- Kinematica Image Dataset
- Video Stylization Model
- Unity’s Implementation: First Impressions
I spent a bit of time this week messing around with different style transfer experiments. I wanted to see if training the
fast_neural_style model on images from the Kinematica demo would improve the output quality. I also got the model from the
Interactive Video Stylization Using Few-Shot Patch-Based Training project working in Unity. Lastly, I started exploring Unity’s style transfer project. Let’s just say that calling my implementation basic was an understatement.
Kinematica Image Dataset
I used OBS to record an approximately 13 minute video of the character running around the Kinematica demo. I then split the video into separate frames using ffmpeg. I also created mirrored copies of the frames to double the size of my dataset. I ended up resizing the images to
640 x 480 to speed up training. My experiment resulted in noticeably less flickering when running the demo. Although, I still find the flickering in my results a bit distracting. I’m curious if I could further reduce flickering by training the model for longer. There are also some slight changes in color between the two models. However, the differences were mostly lost when creating the Gifs below.
COCO 2014 Training Images Dataset
Kinematica Demo Image Dataset
Video Stylization Model
Training this style transfer model is a bit more involved than the one I’ve been using so far. First, this model doesn’t learn from a source style image like the one below.
Instead, you need to provide a few stylized examples of images from your training dataset. I just used the
fast_neural_style model to generate these examples. However, you need to put in a bit more work to get the best results. This involves creating masks for each image in the dataset like the one below.
You also need to generate noise for these masks as shown below.
You can technically just make masks and noise for the whole image rather than for specific parts. However, I didn’t feel like doing that just yet. I wanted to see how the model ran in Unity first, so I used one of the sample training datasets provided for the project. Specifically, I used the lynx dataset.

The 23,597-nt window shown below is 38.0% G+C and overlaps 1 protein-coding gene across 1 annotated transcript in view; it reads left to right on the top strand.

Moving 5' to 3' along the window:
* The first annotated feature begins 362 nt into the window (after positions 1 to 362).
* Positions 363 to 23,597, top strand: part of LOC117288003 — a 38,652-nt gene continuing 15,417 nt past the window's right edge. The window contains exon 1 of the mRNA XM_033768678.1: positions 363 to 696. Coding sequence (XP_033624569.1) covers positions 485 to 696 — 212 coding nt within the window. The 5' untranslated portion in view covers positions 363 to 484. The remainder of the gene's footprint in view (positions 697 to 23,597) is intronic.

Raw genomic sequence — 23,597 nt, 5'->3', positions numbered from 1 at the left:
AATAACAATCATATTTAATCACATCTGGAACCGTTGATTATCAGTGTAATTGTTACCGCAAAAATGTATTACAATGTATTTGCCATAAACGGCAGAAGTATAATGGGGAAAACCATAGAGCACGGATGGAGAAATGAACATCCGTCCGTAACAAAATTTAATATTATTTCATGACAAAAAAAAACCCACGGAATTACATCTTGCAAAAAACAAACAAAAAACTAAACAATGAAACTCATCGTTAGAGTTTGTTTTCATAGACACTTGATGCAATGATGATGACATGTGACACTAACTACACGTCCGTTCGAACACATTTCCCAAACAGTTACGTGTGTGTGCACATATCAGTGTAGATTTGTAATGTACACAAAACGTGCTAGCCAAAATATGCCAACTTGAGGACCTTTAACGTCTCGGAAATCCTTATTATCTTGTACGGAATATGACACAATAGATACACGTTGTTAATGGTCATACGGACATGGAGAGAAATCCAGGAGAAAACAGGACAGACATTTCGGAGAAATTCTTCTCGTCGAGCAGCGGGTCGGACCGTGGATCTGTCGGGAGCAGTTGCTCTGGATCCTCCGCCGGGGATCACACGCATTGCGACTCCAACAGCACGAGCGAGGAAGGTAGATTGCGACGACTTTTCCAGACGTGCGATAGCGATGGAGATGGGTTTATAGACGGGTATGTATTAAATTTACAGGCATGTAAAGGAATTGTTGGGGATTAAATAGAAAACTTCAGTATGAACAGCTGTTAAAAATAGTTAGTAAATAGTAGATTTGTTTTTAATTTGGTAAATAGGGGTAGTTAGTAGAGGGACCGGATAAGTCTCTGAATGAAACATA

As you can see below, this model produces much less flickering than the
fast_neural_style model. The next step was to see how well this transferred to Unity.
The model did a surprisingly okay job stylizing the Kinematica demo despite having only trained on one hundred images of a lynx. Flickering is significantly reduced and it didn’t even give me any headaches importing the ONNX file into Unity. The only catch was performance.
On my desktop, the
fast_neural_style model I’ve been using runs
720 x 540 at approximately 25fps. This new model runs the same resolution at about 9fps. You’d probably need to wait a few generations of GPUs before you could get playable frame rates with the model as is. It would take some insane optimization to make this viable for in-game style transfer. Fortunately, Unity has already figured out how to do some insane optimization for their style transfer project.
Unity’s Implementation: First Impressions
In short, I have some homework to do. I’ve only glanced through the code for Unity’s project so far, but it’s easy to see why they took so long to release it. They’ve put a lot of work into optimizing the performance of their model. With the default settings, I was consistently getting around 400fps.
Note: Performance dropped slightly when recording for the Gifs below. Hence, the displayed fps is a bit lower.
The actual scene is about as simple as it gets so I can’t directly compare the lack of flickering just yet. I’ll wait until I get this running in the Kinematica demo for that.
However, the performance numbers speak for themselves. The team at Unity did a fantastic job with optimization. What’s more, their method for optimizing the performance looks like it should transfer to other models. I want to try applying their method to the PoseNet project as well as the style transfer models I’ve been working with. Although, the optimization process appears quite involved so I’ll need to study it a bit more before attempting that.
My experiments provided some useful insights in how I should move forward with future style transfer experiments. Training the models on images from the target game seems worthwhile to reduce flickering. I’ll see if letting the model train overnight will further reduce flickering.
The performance from the video stylization model was lower than I expected. I thought there might be some decrease in frame rate, but I did not expect it to drop by roughly two thirds. In hindsight, I guess it’s not unreasonable. The video stylization model is double the size at 13MB versus 6.5MB for the
I’m now even more grateful that Unity has released their example project. It applies a level of expertise that would have taken me a long time to figure out on my own. However, it also shows just how much work still remains in optimizing more sophisticated models for end-user devices. I’m curious if it’s feasible to automate this optimization process.